Of course, once my birthday rolled around and I started hitting the lemon drops, I was back to square 1.
There I was this morning, coffee mug in hand, laptop perched on one knee, preparing my client paperwork when the Ovens to Betsy line rings. It’s my client’s husband, calling to say my client is sick and isn’t up to having me cook. While I’m sorry to hear she’s ailing, I’m thrilled to have the day off (Labor Day is a rare holiday for this self-employed gal).
But what to do with my newfound freedom? Do I lace up my running shoes for my scheduled 13-mile run? Do I continue yesterday’s cleaning streak and tackle the kitchen? Do I get a jump on my quarterly taxes and enter my bookkeeping for the past two months?
Nah. Where’s the fun in that?
While the weather was more reminiscent of late fall, my darling and I decided to break out the bikes for a long ride. Given our crazy-ass marathon schedule our feet and legs have been crying uncle. We figured a bit of cross-training would not only give our tired bodies a reprieve, it would be a fun diversion from our rigid plan.
Of course, what’s a bike ride without food? We toyed with packing a picnic lunch and heading to Chateau Ste. Michelle, but at 40+ miles roundtrip, the ride seemed daunting. Turning around at Tracy Owens Park trimmed it to a more reasonable 30 miles, but it also eliminated a scenic picnic spot.
My thoughts then turned to the ribeye steak in our fridge. Sprinkled with alder-smoked salt, grilled, sliced and placed on top of thick toasted whole grain bread with melted blue cheese and fresh arugula, it would be a perfect lunch after a long ride. What a decadent way to celebrate the last (unofficial) day of summer!
Helloooo? Anyone home? Boy, things sure are dusty in here.
So, um, yeah. It’s been a while. I’d be surprised if anyone stops by any more (heck, even my sister bailed months ago). I have at least one good excuse — I’ve run another marathon since last we spoke (shaved 52 minutes off my best time, thankyouverymuch) — but I can’t chalk it all up to that.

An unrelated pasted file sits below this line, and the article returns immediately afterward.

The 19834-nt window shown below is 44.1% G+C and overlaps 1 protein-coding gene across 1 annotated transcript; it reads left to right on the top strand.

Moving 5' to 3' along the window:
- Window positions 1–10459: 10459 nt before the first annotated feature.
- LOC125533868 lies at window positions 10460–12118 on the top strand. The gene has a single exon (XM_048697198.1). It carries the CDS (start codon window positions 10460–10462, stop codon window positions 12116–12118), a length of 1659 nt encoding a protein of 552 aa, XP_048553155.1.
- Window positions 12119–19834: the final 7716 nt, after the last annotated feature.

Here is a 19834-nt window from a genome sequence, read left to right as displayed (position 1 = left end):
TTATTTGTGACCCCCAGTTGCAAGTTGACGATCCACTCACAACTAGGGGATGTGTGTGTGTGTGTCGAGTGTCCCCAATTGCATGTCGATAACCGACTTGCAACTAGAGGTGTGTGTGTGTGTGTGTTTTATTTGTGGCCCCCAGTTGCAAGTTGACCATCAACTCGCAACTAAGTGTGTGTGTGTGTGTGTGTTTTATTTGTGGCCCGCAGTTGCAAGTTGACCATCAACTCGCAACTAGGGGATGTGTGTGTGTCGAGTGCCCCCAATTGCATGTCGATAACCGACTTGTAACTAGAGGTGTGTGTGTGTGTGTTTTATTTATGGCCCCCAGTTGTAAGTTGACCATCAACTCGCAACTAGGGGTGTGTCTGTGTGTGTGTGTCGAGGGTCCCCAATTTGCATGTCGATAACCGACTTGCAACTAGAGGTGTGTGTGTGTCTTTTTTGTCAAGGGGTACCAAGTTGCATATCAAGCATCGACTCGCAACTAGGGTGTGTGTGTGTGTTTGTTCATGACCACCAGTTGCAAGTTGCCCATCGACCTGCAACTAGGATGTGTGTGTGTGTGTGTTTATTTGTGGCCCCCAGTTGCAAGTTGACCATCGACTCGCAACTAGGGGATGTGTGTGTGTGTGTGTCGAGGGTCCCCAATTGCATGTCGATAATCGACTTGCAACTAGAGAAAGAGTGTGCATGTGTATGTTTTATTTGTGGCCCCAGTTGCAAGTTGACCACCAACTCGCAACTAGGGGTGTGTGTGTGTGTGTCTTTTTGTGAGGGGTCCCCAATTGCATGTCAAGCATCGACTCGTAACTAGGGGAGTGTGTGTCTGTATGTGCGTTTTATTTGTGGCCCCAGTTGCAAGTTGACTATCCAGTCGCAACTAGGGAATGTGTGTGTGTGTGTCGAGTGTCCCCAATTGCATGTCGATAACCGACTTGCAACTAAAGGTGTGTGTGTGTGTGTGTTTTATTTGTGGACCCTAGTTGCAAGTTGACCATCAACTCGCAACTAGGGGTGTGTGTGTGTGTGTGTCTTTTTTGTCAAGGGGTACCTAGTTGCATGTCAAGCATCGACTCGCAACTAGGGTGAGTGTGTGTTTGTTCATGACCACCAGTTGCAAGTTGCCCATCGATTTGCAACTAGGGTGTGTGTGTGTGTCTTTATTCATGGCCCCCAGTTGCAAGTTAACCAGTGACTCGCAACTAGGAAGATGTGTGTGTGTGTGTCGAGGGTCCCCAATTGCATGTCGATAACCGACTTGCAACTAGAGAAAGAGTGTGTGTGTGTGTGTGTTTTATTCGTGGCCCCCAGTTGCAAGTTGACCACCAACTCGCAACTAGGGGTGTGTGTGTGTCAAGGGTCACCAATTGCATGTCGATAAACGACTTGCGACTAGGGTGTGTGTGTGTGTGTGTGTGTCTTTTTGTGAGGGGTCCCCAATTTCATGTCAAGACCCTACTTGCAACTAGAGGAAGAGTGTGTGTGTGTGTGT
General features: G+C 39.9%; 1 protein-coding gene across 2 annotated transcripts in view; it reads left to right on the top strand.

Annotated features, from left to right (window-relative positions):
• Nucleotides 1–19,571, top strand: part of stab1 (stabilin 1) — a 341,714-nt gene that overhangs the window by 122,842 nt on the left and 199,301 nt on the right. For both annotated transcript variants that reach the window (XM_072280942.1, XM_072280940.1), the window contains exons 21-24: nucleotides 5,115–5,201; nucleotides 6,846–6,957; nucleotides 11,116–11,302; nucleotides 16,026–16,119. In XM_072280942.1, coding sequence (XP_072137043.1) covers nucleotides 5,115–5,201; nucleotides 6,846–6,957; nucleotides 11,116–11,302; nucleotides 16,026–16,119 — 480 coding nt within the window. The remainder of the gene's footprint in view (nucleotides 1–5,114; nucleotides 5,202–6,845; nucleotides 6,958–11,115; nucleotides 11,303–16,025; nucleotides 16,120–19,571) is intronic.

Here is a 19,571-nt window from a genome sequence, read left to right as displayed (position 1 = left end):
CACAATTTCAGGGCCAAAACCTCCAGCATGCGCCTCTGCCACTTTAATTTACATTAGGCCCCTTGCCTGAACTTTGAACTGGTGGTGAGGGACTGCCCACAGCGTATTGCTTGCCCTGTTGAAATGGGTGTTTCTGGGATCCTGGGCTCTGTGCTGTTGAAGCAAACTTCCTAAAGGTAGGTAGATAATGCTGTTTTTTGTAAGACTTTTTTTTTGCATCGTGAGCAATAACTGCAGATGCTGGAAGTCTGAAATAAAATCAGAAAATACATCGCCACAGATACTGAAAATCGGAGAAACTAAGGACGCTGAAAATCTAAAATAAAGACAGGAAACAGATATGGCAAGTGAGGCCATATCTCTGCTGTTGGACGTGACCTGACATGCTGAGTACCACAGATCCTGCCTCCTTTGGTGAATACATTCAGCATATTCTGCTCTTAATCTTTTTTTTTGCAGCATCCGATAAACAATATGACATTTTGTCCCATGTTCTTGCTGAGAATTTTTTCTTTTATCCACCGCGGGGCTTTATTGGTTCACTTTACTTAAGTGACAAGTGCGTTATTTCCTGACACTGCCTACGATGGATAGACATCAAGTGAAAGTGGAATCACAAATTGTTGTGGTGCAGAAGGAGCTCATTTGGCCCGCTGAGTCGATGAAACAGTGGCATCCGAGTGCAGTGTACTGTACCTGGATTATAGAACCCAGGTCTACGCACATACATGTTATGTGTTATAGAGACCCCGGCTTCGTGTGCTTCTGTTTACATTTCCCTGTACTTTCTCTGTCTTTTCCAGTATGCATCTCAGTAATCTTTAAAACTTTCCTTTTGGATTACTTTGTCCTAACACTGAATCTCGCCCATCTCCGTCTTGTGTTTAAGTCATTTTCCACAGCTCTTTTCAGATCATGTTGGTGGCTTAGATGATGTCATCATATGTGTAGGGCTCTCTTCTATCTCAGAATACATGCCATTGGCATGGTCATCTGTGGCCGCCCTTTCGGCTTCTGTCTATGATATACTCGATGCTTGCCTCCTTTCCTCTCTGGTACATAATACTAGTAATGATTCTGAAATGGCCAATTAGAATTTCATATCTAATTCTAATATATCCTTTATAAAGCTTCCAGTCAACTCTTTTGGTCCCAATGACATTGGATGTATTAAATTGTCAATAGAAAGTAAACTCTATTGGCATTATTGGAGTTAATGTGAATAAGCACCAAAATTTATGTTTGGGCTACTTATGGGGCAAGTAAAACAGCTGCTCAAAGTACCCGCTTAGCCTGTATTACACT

I wouldn’t say it’s a matter of writer’s block; I’ve composed a slew of posts in my mind. Nor have I succumbed to culinary mediocrity (okay, perhaps on occasion). Despite limited time and energy, we’ve eaten well. I’ve perfected a recipe for zesty, moist turkey burgers; concocted a nourishing post-run recovery drink incorporating frozen fruit and vanilla soy milk; tested the quality of “cheater” aioli over the real deal (both were delectable); whipped up not one, but two rhubarb pies (one baked, one fresh); hatched my own version of “A Man, A Can, a Plan” (“A woMan, A Few Cans, Not Much of a Plan,” if you will) and in what could be hailed as the ultimate blasphemy for this New England-bred gal, prepared a MANHATTAN clam chowder that’s irresistible (sorry Mom; I’ll turn in my Yankee card forthwith).
No, the real culprit is epistolary lethargy. I just haven’t had it in me.
I’ve had no problem posting on Eat Drink Run Woman (I’ve penned more than 30 posts since March 26), yet when it comes to food blogging, my readers deserve more. There’s an inherent intimidation in food writing; if you can’t measure up to the quality that currently exists, why bother?
Yet for me it goes deeper. What do I have to say that hasn’t been said before? How can I best illustrate my post to make it interesting? Take all those factors in mind and you’re looking at 3-4 hours a day at a minimum before anything is published. With my running musings, I can crank out a pithy entry in less than an hour.
This past Christmas one of my clients — a woman VERY particular about how her food should be prepared and presented — decided she wanted popovers with strawberry butter for Christmas Eve brunch (she’s the same client who sent me home with half the foie gras and black truffles from said brunch). She had seen a chef on Martha Stewart prepare gigantic cheese popovers and wanted me to replicate them (she taped the segment so I could see what they looked like. Indeed, they looked delicious).